Tales of Ancient Worlds: Adventures in Archaeology
Illustrated by Sam Caldwell
When I heard Stefan Milosavljevich wrote a children’s book on archaeology, I was intrigued. Those of you that know of Stefan’s work on YouTube know him as Stefan Milo, the YouTuber with a lavalier microphone on a plastic spoon who produces wonderful videos about archaeology and history.
Many of his videos are on topics that debunk various claims in pseudoarchaeology, which is why I was intrigued about his book!
The book itself is definitely for kids about 7 to 11 years of age. The size is 9.5″ x 11″ (23.5 cm x 29 cm), the type is easy to read, and the book is broken down in to four chapters:
- Chapter 1 The First Humans
- Chapter 2 The Age of Cities
- Chapter 3 Ancient Empires
- Chapter 4 The Age of Discovery
Also included are a glossary and an index, making this a valuable resource for the young student looking for information on the Antikythera Mechanism or just wanting to know what a ziggurat is. But, for a children’s book, the illustrations are fantastic. Bright and colorful, Sam Caldwell’s artwork adds a visual component important to connect a child’s imagination to the words on each page.
Together, both author and illustrator convey to the young reader the information needed to understand the nature of human civilization from the earliest hominid through the peopling of the Americas. Just the right amount of mystery is highlighted to inspire wonder and curiosity. If we’re all lucky, a few of these young readers will want to pursue careers in archaeology, history, and anthropology.
Now, this was not a computer in the modern sense. It couldn’t play any games. You couldn’t’ watch videos of funny dogs on it or use it to do your homework. Its exact function was not understood in 1900. It wasn’t until the 1970s that X-ray results first revealed what it did, and not until 2006 that we fully understood what was going on inside this funky piece of metal.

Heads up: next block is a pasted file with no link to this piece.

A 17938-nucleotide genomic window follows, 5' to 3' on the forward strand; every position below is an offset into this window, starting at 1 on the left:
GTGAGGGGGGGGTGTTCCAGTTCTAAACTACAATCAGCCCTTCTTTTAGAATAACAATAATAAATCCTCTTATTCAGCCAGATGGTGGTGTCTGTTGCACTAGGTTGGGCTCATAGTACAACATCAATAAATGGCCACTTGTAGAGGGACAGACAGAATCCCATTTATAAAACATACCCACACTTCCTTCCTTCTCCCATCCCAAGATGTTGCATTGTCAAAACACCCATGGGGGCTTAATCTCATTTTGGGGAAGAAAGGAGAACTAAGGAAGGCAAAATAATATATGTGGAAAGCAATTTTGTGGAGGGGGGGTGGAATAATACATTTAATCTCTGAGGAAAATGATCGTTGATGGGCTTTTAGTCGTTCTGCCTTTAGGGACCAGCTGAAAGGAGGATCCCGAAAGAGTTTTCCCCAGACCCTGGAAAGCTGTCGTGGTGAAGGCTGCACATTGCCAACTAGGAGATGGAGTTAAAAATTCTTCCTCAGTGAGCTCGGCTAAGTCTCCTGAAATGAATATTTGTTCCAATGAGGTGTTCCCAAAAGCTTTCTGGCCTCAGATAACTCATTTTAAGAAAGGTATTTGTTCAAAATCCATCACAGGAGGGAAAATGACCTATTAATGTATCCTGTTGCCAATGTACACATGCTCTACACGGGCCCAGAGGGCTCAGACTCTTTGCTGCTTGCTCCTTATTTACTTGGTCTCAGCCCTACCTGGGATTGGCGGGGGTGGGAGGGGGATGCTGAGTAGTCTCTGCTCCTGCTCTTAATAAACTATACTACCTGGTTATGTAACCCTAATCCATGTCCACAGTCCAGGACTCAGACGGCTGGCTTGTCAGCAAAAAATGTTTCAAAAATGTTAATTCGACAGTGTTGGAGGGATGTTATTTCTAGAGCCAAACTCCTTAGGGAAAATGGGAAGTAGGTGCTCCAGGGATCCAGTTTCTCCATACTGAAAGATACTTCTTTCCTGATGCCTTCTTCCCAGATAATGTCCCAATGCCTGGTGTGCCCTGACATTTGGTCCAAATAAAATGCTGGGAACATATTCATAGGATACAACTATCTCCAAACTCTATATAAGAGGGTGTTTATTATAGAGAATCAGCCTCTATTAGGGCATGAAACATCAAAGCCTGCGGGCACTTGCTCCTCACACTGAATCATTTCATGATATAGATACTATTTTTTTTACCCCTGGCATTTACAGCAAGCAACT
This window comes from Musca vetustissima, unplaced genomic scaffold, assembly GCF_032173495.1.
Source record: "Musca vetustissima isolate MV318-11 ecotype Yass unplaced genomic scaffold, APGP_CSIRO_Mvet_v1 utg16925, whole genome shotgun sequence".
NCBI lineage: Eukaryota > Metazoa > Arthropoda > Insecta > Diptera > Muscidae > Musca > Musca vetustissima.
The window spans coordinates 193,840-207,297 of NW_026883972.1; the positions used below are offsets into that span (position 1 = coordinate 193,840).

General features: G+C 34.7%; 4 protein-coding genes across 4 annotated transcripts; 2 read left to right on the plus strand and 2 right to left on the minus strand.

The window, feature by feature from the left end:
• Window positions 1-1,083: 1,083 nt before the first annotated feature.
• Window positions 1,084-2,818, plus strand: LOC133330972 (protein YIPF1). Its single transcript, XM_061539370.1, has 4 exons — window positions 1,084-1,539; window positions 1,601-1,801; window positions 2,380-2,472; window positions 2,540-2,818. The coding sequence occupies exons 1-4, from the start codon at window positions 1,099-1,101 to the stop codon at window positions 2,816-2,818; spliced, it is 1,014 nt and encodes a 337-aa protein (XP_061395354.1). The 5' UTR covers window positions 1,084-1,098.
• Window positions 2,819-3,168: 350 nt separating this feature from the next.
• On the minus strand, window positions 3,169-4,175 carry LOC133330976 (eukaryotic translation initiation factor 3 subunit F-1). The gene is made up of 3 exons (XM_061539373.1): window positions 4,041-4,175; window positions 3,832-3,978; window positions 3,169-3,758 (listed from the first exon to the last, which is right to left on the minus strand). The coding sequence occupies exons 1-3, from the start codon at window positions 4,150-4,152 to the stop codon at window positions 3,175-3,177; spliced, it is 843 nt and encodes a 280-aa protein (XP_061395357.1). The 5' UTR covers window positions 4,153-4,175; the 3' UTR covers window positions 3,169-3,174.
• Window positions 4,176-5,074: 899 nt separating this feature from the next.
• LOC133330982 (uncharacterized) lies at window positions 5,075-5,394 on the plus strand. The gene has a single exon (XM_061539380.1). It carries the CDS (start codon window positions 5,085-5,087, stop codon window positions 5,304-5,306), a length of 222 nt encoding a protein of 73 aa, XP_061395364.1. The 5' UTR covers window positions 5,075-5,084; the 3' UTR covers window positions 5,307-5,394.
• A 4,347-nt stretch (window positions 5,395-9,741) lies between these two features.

The Antikythera Mechanism was a device for calculating the positions of the planets and bodies in the solar system, or at least the ones that are visible to the naked eye: the sun, the moon, Mercury, Venus, Mars, Jupiter, and Saturn.Page 110
Contrary to many of his videos, Milosavljevich doesn’t spend time debunking pseudoarchaeological claims, which is good. However, many of the sites and objects that are the focus of these claims are discussed, but with factual and accurate descriptions. Throughout the book, the narrative is on what we know, how we know it through archaeology, and where the limitations of our knowledge is.
Tales of Ancient Worlds is a wonderful gift for any child of elementary to middle school age. But I would not hesitate to start a child as young as 4 on this book as an evening reader. The illustrations alone are enough to invoke curiosity and start discussion. This book reminds me a lot of the dinosaur books I read to my daughter at a very early age, helping her to learn their scientific names well before she could read them (“look, a Parasaurolophus!” from an excited four-year-old in a museum full of adults is a fun thing to hear).
Sadly and proudly at the same time, my daughter is now a university student. So, rather than save the copy I purchased from Amazon for future grandkids, I’ll be donating it in mint condition to a library in Virginia where a librarian-friend will make it available to the kids checking out a less factual or critical book with a similar topic. The fantastical book will stay in the stacks, but at least Tales of Ancient Worlds will be nearby, beckoning their imaginations and giving a critical balance.
With any luck, I’ll buy another in a few years for those grandkids, continuing a family tradition of reading well-written and illustrated books of science, inspiring them to read, learn, and grow.